Extremal graph theory group

Current members of the group

Jan Grebík

I am a PhD student at the Charles University, my supervisor is David Chodounsky. My interests lie in descriptive set theory and its application to other parts of mathematics such as borel equivalence relations, ergodic theory, borel combinatorics, forcing, graphons etc.

Diana Piguet

Diana's research interests lie in extremal graph theory, Ramsey theory, probabilistic method, and limits of graphs. In particular together with Komlós, Hladký, Simonovits, Stein, and Szemerédi, she used a generalisation of the regularity lemma to sparse graphs to assymptotically solve a cojecture of Loebl, Komlós and Sós on trees. Together with Böttcher, Hladký and Taraz, she used the Rödl nibble method to make significant progress on a conjecture of Gyárfás about packing trees.

Israel Rocha

My research is in the area of Spectral Graph Theory. I am interested in understanding how eigenvectors portray the structure of networks, such as community formation, connectivity, partitioning, etc. Besides, I conduct research on extremal problems in Spectral Graph Theory, such as characterizing graphs that achieve extremal values of algebraic connectivity, energy, etc. Spectral techniques have been used for decades to successfully reveal the underlying properties of graphs. From graphs with a specific design to random graphs, and from finite to infinite graphs, I have been applying semidefinite optimization, probability theory, and matrix theory to expose such properties.

Maria Saumell

Until recently my main research areas have been Computational Geometry and Graph Drawing, with an emphasis on proximity graphs and Voronoi diagrams, visibility and interval graphs. Recently I have also become interested in Extremal Graph Theory and I have started to work on problems involving graph tilings. In this kind of problems, we aim to provide necessary conditions guaranteeing that some host graph G contains a fixed number of copies of another graph H.

Matas Šileikis

My main interests are random discrete structures and tail probability inequalities. I have contributed to progress on the Kim-Vu Sandwich Conjecture (and its extension to random hypergraphs) and the Upper Tail Problem for subgraph counts in the random graph G(n,p). Moreover, I have applied results of extremal hypergraph theory to obtain some optimal tail inequalities for sums of independent random variables.

Past Members

Jan Hladký
(Currently at Institute of Mathematics of CAS)

Jan obtained his PhD from the University of Warwick in 2011 under the supervision of Artur Czumaj and from Charles University in 2013 under the supervision of Dan Kral. After research fellowships at the University of Warwick and the Institute of Mathematics of the Czech Academy of Sciences, Jan will join the group in September 2016. Jan's research focuses on extremal graph theory, random discrete structures, and graph limits. His most important projects include progress on the Loebl-Komlos-Sos Conjecture, Caccetta-Haggkvist Conjecture, and the Tree Packing Conjecture.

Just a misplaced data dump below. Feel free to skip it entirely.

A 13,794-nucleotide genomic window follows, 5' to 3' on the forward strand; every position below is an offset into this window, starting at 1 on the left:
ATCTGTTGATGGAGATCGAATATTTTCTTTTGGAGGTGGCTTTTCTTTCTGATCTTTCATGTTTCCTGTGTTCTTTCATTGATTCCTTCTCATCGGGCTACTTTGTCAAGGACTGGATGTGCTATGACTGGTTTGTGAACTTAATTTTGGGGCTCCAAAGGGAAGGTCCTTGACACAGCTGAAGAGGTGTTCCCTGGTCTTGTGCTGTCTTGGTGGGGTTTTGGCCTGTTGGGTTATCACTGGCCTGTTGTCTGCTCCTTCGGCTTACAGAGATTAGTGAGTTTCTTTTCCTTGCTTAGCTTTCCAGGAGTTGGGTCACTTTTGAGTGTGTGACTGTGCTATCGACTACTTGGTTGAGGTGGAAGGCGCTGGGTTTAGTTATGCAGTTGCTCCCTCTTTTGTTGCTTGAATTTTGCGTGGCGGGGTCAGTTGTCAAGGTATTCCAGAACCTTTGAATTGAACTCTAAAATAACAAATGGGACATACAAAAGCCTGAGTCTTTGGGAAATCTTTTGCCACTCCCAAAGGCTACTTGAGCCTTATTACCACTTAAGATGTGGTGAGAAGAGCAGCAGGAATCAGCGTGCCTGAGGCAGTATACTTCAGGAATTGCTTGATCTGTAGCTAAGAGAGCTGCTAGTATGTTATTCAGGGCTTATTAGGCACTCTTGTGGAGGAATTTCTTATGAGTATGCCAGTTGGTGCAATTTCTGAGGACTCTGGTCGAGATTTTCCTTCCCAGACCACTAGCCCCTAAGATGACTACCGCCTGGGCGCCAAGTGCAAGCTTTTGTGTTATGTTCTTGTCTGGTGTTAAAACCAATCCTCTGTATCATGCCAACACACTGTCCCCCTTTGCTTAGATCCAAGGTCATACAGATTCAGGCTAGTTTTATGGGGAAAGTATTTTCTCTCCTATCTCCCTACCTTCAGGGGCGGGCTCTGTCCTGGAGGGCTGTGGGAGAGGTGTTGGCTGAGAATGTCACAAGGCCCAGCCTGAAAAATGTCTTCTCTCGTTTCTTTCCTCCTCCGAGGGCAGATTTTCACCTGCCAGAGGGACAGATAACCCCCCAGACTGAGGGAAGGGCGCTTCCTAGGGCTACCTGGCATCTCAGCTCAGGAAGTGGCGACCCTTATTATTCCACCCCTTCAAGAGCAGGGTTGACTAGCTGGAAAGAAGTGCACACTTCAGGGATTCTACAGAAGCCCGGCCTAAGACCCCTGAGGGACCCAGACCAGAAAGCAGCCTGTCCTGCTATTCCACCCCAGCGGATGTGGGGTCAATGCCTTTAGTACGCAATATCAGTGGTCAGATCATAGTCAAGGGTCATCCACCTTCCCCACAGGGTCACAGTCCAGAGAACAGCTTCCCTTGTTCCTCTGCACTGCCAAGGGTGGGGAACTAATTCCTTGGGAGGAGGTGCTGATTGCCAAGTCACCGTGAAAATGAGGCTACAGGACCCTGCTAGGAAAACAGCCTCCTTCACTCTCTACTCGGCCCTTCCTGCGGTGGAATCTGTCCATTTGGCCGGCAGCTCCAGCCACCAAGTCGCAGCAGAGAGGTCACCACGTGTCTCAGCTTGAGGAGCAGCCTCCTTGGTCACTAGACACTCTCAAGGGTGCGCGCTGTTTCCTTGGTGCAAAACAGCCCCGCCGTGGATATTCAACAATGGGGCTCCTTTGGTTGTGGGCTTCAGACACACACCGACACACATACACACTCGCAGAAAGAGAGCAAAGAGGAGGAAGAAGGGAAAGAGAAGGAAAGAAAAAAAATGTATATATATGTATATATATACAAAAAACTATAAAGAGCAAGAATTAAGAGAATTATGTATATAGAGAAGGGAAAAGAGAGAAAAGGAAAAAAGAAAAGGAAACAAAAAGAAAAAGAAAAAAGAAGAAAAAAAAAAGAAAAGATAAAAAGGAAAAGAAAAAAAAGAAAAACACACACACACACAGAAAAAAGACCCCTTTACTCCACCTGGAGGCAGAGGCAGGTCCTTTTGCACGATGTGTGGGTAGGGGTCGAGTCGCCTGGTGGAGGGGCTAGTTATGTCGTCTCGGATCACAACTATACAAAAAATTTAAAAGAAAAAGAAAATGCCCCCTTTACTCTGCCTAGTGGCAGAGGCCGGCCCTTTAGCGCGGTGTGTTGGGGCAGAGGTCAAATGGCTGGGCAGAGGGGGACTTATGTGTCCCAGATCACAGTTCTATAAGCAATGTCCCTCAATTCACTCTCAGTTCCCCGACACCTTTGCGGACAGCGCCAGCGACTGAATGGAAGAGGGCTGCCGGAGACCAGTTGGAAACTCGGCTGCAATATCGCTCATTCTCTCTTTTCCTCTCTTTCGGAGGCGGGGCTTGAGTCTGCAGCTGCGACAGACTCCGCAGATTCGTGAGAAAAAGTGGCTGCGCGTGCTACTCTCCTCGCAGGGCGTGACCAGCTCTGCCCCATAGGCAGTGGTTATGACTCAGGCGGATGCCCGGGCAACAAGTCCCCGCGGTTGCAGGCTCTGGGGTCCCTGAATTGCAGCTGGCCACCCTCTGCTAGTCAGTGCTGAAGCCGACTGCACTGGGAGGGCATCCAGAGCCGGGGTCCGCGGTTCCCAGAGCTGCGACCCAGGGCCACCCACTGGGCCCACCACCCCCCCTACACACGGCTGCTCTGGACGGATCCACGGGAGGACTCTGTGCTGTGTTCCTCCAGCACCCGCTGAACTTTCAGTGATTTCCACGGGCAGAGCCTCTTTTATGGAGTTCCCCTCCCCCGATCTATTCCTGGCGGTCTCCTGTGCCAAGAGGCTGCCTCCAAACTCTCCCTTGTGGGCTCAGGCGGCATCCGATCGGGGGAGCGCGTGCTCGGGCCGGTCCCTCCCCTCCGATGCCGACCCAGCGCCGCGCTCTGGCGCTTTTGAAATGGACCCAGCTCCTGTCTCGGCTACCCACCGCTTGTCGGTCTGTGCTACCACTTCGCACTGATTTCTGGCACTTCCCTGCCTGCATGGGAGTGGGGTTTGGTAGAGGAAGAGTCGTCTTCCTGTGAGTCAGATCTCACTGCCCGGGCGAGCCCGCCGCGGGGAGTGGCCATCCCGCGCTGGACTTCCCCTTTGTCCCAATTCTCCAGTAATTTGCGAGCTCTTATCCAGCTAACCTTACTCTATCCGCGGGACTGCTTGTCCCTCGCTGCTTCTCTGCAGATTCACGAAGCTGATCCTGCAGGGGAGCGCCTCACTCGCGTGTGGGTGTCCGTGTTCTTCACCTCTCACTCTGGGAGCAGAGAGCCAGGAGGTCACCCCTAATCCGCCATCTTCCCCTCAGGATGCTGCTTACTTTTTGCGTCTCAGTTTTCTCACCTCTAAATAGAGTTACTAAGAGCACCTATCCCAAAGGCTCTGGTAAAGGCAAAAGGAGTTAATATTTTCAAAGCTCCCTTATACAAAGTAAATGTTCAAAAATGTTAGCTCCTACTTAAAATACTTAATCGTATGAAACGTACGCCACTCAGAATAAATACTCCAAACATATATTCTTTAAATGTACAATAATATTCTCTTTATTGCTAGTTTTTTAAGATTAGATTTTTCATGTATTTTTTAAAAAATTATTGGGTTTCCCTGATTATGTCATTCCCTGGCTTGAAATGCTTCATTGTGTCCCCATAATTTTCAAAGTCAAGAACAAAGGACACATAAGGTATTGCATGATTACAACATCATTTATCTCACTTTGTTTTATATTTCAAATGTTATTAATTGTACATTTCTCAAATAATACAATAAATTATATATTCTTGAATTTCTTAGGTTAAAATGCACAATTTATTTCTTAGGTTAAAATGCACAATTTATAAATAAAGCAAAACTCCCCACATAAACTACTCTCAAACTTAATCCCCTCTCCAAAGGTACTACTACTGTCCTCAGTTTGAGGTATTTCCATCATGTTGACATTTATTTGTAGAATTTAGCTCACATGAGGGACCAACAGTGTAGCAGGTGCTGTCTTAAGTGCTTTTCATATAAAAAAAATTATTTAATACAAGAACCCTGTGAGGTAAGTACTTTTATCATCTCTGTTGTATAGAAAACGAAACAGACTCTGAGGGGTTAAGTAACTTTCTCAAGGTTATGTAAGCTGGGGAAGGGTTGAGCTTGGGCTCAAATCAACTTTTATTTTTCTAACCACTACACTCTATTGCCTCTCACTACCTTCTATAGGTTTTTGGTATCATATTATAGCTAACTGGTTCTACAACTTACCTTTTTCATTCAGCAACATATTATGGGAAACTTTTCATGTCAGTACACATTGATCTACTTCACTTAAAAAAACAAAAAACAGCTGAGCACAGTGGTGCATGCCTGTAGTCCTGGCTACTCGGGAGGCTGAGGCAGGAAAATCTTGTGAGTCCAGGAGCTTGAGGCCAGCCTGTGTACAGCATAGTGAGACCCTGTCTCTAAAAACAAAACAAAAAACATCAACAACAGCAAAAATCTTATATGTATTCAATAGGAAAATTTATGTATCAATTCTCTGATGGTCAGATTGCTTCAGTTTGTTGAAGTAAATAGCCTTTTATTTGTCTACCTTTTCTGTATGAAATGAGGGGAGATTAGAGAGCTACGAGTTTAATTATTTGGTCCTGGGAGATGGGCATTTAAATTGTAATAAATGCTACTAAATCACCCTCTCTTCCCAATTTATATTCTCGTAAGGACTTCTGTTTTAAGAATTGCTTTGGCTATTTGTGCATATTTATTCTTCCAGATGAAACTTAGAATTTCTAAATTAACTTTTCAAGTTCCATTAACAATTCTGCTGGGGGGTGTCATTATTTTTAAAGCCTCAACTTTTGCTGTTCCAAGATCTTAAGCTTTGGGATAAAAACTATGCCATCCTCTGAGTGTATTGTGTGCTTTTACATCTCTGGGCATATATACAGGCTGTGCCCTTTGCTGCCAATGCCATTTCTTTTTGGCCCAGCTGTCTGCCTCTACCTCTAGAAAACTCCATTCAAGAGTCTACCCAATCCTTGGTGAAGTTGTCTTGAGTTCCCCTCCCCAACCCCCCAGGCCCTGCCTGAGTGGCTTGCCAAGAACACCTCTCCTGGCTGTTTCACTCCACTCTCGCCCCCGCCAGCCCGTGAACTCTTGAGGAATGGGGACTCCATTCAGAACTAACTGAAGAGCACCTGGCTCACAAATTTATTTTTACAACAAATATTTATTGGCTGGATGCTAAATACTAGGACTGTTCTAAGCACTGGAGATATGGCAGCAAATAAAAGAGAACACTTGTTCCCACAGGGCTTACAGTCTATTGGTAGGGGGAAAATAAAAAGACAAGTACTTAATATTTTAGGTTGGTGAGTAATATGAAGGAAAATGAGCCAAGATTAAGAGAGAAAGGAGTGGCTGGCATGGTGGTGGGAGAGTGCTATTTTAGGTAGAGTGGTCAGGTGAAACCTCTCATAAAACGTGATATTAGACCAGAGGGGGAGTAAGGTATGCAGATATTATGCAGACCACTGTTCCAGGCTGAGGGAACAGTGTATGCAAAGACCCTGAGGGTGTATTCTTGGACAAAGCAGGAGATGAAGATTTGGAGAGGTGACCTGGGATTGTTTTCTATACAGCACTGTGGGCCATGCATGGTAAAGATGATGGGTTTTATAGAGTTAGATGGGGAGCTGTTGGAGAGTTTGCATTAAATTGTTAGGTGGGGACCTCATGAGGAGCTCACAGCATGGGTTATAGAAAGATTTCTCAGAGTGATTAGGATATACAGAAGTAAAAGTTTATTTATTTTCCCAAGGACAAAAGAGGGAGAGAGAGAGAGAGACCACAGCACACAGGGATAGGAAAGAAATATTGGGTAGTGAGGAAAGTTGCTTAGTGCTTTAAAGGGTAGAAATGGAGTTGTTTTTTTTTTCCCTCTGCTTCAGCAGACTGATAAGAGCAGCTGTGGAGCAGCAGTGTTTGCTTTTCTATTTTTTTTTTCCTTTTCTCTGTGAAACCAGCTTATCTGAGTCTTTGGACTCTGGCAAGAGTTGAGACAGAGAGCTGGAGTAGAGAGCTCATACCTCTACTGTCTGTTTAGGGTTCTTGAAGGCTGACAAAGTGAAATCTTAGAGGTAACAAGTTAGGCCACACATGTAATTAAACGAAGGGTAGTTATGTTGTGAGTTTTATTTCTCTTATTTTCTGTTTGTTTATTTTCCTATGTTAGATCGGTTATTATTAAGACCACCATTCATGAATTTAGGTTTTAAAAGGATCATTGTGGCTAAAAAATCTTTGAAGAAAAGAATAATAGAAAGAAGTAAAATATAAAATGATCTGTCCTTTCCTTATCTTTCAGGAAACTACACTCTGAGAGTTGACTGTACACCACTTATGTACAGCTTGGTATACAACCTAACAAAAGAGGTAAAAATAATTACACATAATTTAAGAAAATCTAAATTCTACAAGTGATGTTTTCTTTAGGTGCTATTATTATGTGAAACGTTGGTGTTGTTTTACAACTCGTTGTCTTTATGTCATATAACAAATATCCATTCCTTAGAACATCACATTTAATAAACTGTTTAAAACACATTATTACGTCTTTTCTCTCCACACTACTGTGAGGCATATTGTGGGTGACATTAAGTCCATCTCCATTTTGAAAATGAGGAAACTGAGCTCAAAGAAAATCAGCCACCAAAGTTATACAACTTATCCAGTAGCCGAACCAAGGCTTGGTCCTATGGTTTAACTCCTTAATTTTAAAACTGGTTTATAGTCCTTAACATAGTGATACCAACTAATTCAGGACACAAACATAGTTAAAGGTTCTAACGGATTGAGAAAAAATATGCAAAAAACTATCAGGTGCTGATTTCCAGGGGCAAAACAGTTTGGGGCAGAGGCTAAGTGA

Tereza Klimošová
(Currently at KAM, MFF UK)

Tereza is interested in a variety of problems in combinatorics. During her PhD she focused on using analytical tools for studying large discrete structures and algorithms for large inputs. This area is closely related to extremal combinatorics, using many tools from it, most notably Szemeredi regularity lemma. She has also been working on problems related to minors and immersions of graphs.

Christos Pelekis
(Currently at Institute of Mathematics of CAS)

I work in combinatorics, probability and game theory. An example of a question I have been considering, which arose in the analysis of a particular allocation game, is the following: Suppose that you want to poison your mother-in-law. You know she is going to eat k biscuits from a tray that contains n biscuits in total, but you do not know which biscuit she is going to choose. Each biscuit has the same probability of being chosen. You possess h>1 grams of arsenic whose lethal dose is one gramme. How should you distribute the poison in order to maximize the probability that your mother-in-law gets the lethal dose? My research interests include probabilistic and geometric analogues of this question.

Václav Rozhoň
(currently at ETH Zurich)

I am an undergraduate student interested in extremal graph theory and graph limits. My current research includes using Szemeredi regularity lemma as a tool for proving certain asymptotic extremal results regarding embedding trees in a host graph. Recently I got very interested in theory of graphons.

Tuan Tran
(currently at ETH Zurich)

My research interests lie in combinatorics, particularly in probabilistic combinatorics, extremal combinatorics and positional games, as well as its applications to other areas of mathematics.
A typical question in extremal combinatorics asks how large a structure can be without containing a given substructure. For instance, a classic theorem in extremal set theory determines the size of the largest families of k-sets of {1,2,...,n} with the property that any two k-sets has non-empty intersection. I am particularly interested in applications of algebraic, analytic and probabilistic methods to this type of problems.